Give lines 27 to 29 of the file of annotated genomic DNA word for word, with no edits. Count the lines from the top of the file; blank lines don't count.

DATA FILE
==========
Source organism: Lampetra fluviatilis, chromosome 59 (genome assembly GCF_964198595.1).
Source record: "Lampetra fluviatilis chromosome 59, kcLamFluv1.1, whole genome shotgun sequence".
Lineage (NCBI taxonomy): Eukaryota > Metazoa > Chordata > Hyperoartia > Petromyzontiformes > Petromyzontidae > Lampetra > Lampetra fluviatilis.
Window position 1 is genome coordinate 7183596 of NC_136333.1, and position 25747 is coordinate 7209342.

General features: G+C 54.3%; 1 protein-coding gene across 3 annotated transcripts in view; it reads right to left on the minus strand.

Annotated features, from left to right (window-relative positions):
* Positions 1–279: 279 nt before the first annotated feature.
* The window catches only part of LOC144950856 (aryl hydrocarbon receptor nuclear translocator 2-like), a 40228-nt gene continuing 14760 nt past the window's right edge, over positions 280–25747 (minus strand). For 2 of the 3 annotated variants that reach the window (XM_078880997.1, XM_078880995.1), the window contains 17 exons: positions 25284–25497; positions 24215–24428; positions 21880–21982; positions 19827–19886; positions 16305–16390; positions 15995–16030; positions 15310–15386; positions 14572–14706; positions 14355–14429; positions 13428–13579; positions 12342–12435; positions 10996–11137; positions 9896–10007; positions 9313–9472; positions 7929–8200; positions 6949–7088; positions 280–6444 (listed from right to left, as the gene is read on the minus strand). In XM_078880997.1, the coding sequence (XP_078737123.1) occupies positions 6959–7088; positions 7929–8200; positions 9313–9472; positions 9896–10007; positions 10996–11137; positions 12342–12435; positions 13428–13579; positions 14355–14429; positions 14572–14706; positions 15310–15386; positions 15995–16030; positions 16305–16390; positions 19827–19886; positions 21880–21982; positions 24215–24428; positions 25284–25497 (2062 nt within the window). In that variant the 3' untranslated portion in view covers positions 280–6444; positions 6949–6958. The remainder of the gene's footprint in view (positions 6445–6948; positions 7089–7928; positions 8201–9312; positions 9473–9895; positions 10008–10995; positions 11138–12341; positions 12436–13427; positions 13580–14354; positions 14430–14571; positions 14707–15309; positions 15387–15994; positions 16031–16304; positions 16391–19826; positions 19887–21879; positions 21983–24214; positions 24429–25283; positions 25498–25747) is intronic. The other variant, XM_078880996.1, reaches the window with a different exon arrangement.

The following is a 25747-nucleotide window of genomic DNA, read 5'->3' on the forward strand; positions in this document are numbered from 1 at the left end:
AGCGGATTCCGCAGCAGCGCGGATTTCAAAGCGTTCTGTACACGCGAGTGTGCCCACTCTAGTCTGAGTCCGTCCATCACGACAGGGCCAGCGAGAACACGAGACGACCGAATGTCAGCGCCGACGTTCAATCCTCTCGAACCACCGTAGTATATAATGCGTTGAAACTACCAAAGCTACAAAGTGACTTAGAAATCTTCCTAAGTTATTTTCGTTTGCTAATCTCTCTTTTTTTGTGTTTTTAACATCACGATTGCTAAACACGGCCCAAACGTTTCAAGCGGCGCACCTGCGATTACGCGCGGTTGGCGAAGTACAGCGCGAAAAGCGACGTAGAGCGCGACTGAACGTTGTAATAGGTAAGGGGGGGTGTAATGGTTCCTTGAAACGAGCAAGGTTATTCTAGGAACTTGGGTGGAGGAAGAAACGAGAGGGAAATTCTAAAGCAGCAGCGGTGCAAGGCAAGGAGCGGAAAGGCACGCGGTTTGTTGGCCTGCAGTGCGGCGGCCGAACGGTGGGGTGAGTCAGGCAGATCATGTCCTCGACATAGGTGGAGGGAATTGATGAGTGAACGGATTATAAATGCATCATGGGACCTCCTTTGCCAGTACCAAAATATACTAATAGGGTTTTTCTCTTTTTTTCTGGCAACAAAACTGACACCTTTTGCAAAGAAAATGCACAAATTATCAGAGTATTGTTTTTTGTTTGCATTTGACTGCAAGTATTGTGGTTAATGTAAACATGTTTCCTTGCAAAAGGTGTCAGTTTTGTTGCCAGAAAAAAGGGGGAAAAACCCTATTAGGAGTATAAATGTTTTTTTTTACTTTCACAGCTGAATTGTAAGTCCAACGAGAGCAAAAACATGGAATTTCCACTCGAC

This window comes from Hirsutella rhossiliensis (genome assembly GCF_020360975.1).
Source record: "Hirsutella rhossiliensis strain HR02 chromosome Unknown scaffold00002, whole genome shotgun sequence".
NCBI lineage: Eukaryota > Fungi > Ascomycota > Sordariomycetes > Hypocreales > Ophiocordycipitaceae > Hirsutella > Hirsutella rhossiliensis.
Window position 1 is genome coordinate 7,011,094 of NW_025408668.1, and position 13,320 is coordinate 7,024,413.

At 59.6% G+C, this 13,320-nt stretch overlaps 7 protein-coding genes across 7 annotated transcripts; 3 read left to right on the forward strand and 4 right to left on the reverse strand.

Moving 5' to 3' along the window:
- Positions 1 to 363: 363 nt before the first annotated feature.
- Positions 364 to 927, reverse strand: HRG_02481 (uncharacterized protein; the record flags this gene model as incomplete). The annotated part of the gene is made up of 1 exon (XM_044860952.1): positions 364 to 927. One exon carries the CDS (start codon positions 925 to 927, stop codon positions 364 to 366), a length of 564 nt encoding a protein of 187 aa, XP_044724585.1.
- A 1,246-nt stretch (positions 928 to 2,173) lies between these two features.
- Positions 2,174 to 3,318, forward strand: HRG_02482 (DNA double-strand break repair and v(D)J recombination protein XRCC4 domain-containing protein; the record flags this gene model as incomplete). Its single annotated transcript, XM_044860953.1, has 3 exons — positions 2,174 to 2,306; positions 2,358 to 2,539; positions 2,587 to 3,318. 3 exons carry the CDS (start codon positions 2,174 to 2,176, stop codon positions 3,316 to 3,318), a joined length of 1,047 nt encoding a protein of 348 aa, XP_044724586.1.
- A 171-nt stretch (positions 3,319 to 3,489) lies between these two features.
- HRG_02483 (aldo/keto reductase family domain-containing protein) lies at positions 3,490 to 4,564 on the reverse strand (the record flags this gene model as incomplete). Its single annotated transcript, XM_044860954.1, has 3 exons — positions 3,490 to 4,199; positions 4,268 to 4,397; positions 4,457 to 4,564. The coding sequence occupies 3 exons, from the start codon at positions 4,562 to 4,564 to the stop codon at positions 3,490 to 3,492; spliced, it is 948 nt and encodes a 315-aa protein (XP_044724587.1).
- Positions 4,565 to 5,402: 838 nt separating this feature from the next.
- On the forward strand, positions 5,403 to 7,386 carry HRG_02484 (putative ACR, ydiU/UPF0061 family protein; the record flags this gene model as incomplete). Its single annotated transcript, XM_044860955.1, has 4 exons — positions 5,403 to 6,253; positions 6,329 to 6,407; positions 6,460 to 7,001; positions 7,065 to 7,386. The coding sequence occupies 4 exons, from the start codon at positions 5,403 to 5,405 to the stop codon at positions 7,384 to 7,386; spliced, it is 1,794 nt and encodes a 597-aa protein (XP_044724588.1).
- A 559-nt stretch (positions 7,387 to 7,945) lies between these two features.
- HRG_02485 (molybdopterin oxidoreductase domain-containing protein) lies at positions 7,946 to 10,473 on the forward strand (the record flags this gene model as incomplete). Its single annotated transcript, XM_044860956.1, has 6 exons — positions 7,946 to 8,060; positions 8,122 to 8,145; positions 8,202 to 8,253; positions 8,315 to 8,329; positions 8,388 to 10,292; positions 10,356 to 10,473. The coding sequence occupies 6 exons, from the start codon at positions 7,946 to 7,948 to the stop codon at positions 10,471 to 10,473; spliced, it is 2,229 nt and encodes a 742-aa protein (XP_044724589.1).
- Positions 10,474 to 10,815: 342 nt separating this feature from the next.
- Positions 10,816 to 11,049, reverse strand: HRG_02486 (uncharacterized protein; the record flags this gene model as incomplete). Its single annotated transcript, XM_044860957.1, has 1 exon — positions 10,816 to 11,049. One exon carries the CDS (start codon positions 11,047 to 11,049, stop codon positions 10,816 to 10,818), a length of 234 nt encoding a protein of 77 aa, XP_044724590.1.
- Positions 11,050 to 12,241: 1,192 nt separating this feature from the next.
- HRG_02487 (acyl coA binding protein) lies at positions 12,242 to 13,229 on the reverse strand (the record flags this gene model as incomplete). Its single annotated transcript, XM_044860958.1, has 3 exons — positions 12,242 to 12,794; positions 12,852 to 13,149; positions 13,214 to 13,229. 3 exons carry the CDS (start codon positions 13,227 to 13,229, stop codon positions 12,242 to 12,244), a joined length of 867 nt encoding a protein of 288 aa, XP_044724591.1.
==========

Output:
- Positions 10,474 to 10,815: 342 nt separating this feature from the next.
- Positions 10,816 to 11,049, reverse strand: HRG_02486 (uncharacterized protein; the record flags this gene model as incomplete). Its single annotated transcript, XM_044860957.1, has 1 exon — positions 10,816 to 11,049. One exon carries the CDS (start codon positions 11,047 to 11,049, stop codon positions 10,816 to 10,818), a length of 234 nt encoding a protein of 77 aa, XP_044724590.1.
- Positions 11,050 to 12,241: 1,192 nt separating this feature from the next.